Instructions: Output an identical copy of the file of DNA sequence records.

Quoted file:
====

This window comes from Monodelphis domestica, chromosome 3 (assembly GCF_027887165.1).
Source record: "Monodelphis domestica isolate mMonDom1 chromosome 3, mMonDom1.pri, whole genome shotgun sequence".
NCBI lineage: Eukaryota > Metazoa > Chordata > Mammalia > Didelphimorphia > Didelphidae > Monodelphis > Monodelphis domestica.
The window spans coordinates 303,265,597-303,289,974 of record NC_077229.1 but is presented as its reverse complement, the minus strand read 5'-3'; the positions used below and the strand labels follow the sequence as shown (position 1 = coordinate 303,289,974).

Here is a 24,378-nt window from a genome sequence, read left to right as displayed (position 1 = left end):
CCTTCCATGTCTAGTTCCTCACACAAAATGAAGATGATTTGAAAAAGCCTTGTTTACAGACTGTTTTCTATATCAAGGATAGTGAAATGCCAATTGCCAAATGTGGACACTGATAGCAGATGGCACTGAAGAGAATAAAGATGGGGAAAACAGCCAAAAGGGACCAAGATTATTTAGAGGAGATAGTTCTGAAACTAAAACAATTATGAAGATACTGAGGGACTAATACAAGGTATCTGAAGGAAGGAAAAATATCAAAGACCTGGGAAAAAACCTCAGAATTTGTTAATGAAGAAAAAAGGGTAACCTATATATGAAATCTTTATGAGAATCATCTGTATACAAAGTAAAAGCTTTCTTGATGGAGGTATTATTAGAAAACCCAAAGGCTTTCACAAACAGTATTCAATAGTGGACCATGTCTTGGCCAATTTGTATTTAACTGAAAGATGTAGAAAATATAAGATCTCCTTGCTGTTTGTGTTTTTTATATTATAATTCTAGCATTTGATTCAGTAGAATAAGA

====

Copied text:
This window comes from Monodelphis domestica, chromosome 3 (assembly GCF_027887165.1).
Source record: "Monodelphis domestica isolate mMonDom1 chromosome 3, mMonDom1.pri, whole genome shotgun sequence".
NCBI lineage: Eukaryota > Metazoa > Chordata > Mammalia > Didelphimorphia > Didelphidae > Monodelphis > Monodelphis domestica.
The window spans coordinates 303,265,597-303,289,974 of record NC_077229.1 but is presented as its reverse complement, the minus strand read 5'-3'; the positions used below and the strand labels follow the sequence as shown (position 1 = coordinate 303,289,974).

Here is a 24,378-nt window from a genome sequence, read left to right as displayed (position 1 = left end):
CCTTCCATGTCTAGTTCCTCACACAAAATGAAGATGATTTGAAAAAGCCTTGTTTACAGACTGTTTTCTATATCAAGGATAGTGAAATGCCAATTGCCAAATGTGGACACTGATAGCAGATGGCACTGAAGAGAATAAAGATGGGGAAAACAGCCAAAAGGGACCAAGATTATTTAGAGGAGATAGTTCTGAAACTAAAACAATTATGAAGATACTGAGGGACTAATACAAGGTATCTGAAGGAAGGAAAAATATCAAAGACCTGGGAAAAAACCTCAGAATTTGTTAATGAAGAAAAAAGGGTAACCTATATATGAAATCTTTATGAGAATCATCTGTATACAAAGTAAAAGCTTTCTTGATGGAGGTATTATTAGAAAACCCAAAGGCTTTCACAAACAGTATTCAATAGTGGACCATGTCTTGGCCAATTTGTATTTAACTGAAAGATGTAGAAAATATAAGATCTCCTTGCTGTTTGTGTTTTTTATATTATAATTCTAGCATTTGATTCAGTAGAATAAGA